A once-hot apartment rental market in Calgary has cooled off significantly over the past year — with vacancy rates rising and rents dropping for the first time in over a decade.
The Canada Mortgage and Housing Corporation’s fall market survey stated the apartment vacancy rate more than doubled in Calgary, leaping to 5.3 per cent in October 2009, up from 2.1 per cent in October 2008.
Rents also took a tumble, dropping nearly five per cent over the past year, as the CMHC noted the average cost of a two-bedroom apartment dropped to $1,099 from $1,148 last year.
Richard Cho of the CMHC said several factors, including lower migration, rising unemployment and homeownership affordability have triggered a higher vacancy rate and potentially lower rents.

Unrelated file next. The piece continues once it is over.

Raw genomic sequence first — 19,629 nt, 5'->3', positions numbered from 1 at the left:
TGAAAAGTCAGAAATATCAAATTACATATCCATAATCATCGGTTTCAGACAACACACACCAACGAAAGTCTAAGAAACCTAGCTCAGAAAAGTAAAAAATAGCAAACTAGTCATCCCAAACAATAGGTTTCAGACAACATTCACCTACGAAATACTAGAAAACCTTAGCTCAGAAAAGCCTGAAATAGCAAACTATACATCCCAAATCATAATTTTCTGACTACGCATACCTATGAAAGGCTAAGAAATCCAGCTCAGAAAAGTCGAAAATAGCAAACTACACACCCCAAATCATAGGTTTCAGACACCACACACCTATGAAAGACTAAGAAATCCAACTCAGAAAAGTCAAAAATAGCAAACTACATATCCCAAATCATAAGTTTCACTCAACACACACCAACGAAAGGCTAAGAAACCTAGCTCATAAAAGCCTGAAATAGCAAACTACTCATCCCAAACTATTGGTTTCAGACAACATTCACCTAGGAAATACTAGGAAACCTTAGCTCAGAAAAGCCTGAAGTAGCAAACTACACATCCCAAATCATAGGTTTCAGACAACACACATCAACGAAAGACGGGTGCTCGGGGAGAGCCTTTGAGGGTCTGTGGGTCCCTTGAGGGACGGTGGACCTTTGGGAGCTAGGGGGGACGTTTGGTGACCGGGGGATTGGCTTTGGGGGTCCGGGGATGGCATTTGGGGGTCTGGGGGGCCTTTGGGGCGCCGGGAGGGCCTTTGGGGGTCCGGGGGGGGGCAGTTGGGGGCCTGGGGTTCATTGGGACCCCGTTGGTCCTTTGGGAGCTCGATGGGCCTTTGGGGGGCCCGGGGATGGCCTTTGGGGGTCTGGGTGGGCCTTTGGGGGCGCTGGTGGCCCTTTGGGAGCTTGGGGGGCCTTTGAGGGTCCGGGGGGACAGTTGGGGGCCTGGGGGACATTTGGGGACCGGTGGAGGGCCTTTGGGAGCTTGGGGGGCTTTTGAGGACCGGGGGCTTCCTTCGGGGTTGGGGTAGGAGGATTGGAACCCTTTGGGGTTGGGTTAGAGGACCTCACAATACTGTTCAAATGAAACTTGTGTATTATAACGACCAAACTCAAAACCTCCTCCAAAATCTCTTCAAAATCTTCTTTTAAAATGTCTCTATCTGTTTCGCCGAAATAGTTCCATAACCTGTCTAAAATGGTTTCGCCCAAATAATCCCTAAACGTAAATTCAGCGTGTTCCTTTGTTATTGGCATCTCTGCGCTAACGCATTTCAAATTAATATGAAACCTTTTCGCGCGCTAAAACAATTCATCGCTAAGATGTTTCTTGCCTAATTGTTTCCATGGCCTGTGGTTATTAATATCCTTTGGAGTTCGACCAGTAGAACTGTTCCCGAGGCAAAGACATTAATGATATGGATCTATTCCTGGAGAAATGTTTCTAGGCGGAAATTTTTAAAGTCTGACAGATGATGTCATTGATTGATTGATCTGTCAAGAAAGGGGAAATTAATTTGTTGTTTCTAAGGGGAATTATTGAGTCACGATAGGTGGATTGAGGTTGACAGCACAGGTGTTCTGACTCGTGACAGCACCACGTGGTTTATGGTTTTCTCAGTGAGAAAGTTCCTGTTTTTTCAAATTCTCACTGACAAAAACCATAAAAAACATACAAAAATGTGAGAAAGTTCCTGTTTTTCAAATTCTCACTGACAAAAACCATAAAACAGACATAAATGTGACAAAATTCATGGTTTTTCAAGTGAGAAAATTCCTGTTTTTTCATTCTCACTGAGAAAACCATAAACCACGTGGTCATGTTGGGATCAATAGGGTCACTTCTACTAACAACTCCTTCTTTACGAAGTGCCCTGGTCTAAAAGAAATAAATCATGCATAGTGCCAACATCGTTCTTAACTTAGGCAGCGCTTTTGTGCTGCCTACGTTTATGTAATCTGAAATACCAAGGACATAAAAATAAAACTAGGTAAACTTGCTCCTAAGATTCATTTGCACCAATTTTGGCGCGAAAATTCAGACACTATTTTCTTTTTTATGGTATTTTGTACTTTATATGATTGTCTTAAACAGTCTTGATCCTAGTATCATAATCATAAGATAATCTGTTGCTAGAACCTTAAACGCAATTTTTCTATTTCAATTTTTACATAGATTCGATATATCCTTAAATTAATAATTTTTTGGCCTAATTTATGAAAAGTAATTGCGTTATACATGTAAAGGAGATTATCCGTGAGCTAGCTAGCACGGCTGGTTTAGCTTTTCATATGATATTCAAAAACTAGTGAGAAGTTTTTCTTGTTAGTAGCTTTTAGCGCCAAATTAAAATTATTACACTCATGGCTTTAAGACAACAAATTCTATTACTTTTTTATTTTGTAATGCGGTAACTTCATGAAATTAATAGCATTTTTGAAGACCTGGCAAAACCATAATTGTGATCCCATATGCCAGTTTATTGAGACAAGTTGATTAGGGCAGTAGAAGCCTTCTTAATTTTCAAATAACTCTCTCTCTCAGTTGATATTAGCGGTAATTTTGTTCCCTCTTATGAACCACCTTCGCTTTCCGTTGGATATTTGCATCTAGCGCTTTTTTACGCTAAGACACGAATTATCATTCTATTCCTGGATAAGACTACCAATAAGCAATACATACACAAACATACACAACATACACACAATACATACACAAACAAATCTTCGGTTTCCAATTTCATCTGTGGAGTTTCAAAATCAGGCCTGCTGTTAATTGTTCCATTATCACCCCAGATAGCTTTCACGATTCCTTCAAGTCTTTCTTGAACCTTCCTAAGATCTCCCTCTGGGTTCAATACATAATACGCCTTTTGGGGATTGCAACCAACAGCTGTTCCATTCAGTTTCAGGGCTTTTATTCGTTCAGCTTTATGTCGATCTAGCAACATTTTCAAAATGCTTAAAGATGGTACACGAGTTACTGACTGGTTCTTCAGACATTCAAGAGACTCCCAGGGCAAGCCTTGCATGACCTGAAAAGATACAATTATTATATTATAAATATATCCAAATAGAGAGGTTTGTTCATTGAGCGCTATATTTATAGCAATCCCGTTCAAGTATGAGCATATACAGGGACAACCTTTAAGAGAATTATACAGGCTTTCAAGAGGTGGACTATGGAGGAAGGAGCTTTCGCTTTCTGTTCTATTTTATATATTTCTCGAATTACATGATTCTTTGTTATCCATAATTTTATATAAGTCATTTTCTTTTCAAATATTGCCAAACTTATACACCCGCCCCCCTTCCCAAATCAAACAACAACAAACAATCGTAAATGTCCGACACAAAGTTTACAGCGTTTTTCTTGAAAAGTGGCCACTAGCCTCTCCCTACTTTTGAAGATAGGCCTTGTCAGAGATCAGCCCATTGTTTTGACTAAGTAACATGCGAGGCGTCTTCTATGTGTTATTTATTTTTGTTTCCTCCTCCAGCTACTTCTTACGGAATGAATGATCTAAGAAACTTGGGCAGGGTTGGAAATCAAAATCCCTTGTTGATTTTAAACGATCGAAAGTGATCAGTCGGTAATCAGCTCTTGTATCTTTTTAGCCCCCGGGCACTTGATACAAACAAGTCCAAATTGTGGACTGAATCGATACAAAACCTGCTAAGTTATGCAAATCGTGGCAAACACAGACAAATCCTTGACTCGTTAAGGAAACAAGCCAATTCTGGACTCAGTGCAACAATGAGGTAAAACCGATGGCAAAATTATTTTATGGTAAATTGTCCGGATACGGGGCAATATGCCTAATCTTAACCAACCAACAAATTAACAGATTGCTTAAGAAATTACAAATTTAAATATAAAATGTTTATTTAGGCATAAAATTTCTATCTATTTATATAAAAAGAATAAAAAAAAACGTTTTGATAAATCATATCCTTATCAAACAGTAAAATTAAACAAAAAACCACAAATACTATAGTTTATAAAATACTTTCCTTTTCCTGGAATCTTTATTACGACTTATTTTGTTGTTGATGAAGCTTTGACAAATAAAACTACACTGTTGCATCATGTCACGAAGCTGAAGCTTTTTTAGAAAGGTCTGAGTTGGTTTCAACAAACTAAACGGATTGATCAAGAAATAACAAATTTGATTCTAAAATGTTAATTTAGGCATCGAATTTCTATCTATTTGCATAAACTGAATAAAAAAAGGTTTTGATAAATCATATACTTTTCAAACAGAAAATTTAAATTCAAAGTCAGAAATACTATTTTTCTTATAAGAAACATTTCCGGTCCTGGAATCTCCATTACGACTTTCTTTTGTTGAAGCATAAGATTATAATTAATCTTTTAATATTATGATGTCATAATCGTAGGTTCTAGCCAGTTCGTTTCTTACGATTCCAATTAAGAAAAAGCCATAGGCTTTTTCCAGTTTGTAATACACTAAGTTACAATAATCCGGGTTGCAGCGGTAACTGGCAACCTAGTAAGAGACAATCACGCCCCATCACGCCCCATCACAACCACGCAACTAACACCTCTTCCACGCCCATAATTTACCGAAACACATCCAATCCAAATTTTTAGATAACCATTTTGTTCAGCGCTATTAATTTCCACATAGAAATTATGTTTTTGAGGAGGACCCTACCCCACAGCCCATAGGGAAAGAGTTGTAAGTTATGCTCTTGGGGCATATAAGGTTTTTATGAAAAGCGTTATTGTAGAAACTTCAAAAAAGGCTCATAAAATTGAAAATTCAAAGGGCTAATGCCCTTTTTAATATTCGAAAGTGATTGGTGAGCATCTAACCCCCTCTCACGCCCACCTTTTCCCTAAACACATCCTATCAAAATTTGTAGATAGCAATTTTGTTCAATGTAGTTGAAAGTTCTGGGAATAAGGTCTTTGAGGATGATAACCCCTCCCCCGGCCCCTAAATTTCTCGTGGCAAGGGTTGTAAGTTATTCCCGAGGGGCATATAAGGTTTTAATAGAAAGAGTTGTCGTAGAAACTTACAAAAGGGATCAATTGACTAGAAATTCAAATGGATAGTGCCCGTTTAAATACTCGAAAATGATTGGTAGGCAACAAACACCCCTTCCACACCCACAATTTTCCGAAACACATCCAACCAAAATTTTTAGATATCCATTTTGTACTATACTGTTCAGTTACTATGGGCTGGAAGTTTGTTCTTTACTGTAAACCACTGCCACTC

“As a result, some property owners have offered incentives and rental rate reductions in an attempt to attract new tenants and keep existing ones,” Cho said.
Gerry Baxter of the Calgary Apartment Association said they’ve noticed the same trend though he believes the actual vacancy rate might be slightly higher — between five to seven per cent.
“It’s pretty bad out there from a landlord’s perspective, at this time,” said Baxter, noting many landlords are offering reduced rates and incentives.
“It’s a very competitive business. You can’t run a business with an empty building.”